Journal of Nutrition, Food and Lipid Science

Review Article

A Mini Review on the Protective Effect of Lignans for the Treatment of Neurodegenerative Disorders

Mamali Das and Kasi Pandima Devi*

Department of Biotechnology, Alagappa University, Tamil Nadu, India

Received: 22 December 2018

Accepted: 28 January 2019

Version of Record Online: 19 February 2019


Das M, Devi KP (2019) A Mini Review on the Protective Effect of Lignans for the Treatment of Neurodegenerative Disorders. J Nutr Food Lipid Sci 2019(1): 40-53.

Correspondence should be addressed to

Kasi Pandima Devi, India


DOI: 10.33513/NFLS/1901-06


Copyright © 2019 Kasi Pandima Devi et al. This is an open access article distributed under the Creative Commons Attribution License which permits unrestricted use, distribution, and reproduction in any medium, provided the original author and work is properly cited.


Nature is a rich source of numerous bioactive compounds that are categorized as secondary metabolites. Lignans are group of such compounds, generally called phytoestrogens widely present in many plants and vegetables, grains, seeds, nuts and tea. They have been used as folk medicine for the treatment of several clinical conditions like asthma, cardiovascular diseases, arthrosclerosis, colitis and many more. Structurally, lignans are characterized by two phenylpropane groups attached by a carbon bond. They have been divided in to several types on the basis of structure of their carbon skeleton, the way of cyclization and oxygen incorporation in the skeleton. Lignans from numerous plant species such as Kadsura polysperma, Kadsura ananosma, Schisandra wilsoniana, Schisandra chinensis, Schisandra arisanensis, Manglietiastrum sinicum, Pycnanthus angolensis, Cleistanthus indochinensis, Sargentodoxa cuneata, Tabebuia chrysotricha, Lindera glauca, Tilia amurensis and many more have been found to be beneficial for cancer, hepatitis, microbial and fungal infection. Neurodegenerative Diseases (NDD) represent a class of disorder each of which corresponds to a specific pathological condition while their molecular pathways have been found to be interlinked. Lignans isolated from particular species like Myristica fragrans, Adelostemma gracillimum, Schisandra chinensis, Torreya nucifera, Larrea tridentate, Eucommia ulmoides, Caulis clematidis, Saururus chinensis, Zea mays are helpful for NDDs including Alzheimer’s disease, Parkinson’s disease, glaucoma, amyotrophic lateral sclerosis, Huntington’s disease and Japanese encephalitis. In this review the individual lignans will be summarized in relation to their neuroprotective and cognitive enhancement activities.

Keywords: Alzheimer’s Disease; Amyotrophic Lateral Sclerosis; Glaucoma; Huntington’s Disease; Japanese Encephalitis; Lignan; Neolignan; Neurodegenerative Diseases; Parkinson’s disease


The word lignans depicting a group of dimerized phenylpropanoids in which the two carbons namely C6-C3 are attached by its central carbon (Figure 1) was first introduced by Haworth in 1936 [1]. The natural derivatives of lignans are named as neolignans [2]. This polyphenolic phytoestrogen is found in more than 60 families of vascular plants such as rye, barley and fresh fruits and vegetables and predominantly in the hulls of flax and sesame seeds [3].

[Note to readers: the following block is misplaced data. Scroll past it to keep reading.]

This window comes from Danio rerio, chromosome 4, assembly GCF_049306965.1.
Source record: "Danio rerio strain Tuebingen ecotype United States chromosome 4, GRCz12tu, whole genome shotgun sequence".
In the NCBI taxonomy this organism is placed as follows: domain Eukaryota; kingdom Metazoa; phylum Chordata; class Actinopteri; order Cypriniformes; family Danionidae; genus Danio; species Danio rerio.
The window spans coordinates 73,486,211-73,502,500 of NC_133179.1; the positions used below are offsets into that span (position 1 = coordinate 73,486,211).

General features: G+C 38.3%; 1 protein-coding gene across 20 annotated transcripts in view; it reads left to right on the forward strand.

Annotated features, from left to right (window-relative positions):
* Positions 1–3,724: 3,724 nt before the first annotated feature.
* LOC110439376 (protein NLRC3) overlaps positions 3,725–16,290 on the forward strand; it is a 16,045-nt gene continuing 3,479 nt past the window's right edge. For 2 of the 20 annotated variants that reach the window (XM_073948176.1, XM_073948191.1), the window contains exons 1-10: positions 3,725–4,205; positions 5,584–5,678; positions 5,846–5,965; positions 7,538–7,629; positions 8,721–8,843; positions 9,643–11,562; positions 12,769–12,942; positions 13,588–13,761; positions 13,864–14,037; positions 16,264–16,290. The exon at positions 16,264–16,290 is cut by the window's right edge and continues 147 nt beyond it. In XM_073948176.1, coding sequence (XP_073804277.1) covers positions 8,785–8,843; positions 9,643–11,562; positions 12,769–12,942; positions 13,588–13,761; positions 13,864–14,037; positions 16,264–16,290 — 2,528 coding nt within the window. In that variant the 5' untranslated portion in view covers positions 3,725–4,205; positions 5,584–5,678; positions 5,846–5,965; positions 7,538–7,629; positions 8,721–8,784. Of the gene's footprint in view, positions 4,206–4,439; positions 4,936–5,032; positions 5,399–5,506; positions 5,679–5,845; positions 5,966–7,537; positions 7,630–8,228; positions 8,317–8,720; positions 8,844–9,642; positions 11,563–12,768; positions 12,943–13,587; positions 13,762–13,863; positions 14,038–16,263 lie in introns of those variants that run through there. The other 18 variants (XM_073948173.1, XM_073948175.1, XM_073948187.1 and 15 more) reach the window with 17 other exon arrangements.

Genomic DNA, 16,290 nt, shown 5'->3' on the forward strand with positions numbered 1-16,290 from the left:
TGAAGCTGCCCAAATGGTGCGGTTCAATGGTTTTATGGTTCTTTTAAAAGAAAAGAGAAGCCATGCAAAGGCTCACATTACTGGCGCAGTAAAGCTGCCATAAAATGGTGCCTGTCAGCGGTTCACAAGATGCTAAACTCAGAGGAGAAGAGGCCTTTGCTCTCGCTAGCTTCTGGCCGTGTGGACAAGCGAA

Figure 1: Structure and carbon numbering of A: phenylpropanoid and B: lignan showing central carbon bonding of the two phenylpropanoid units.


Neurodegenerative Diseases (NDD) refer to a progressive loss in particular regions of the brain from which there is no recovery. Cells, which are the fundamental units of life hold numerous quality control schemes to spot out and remove dysfunctional toxic cellular components like organelles and proteins. It is a fact that, at steady state, misfolded proteins are continuously formed inside the cell and are thus fixed by several in built mechanisms like chaperones, ubiquitin proteasome system and autophagy. These systems hold the key for a healthy cellular atmosphere, thus any altered cellular condition resulting in expression and aggregation of toxic proteins that overcome these quality control systems eventually result in death of the concerned and neighboring cells in a progressive manner. This phenomenon becomes the basis of NDD like Alzheimer’s (AD), Parkinson’s (PD), Huntington’s Diseases (HD), Frontotemporal Dementia (FTD) and Amyotrophic Lateral Sclerosis (ALS). These NDD possess unique clinical manifestations for each, although the molecular pathways are quite similar. Huge research on these aspects revealed lot of critical information regarding the particular molecules associated with these diseases such as Amyloid-β (Aβ) in AD [4,5], α-synuclein in PD [6], huntingtin protein in HD [7], and transactive response DNA-binding protein 43 (TDP-43) in FTD and ALS [8]. Further it is evidenced that these NDDs arise due to involvement of multiple pathways such as abnormal protein metabolism, unregulated free radical production and metal and pesticide exposure. Several lignans are historically proven useful for many pathological conditions like cancer and NDDs and in this mini review, we have gathered the comprehensive information on those lignans and their sources. Pathology of the various NDDs and the feasibility of lignans for treating various NDDs are also discussed.

Lignans: Source, Chemistry and Pharmacological properties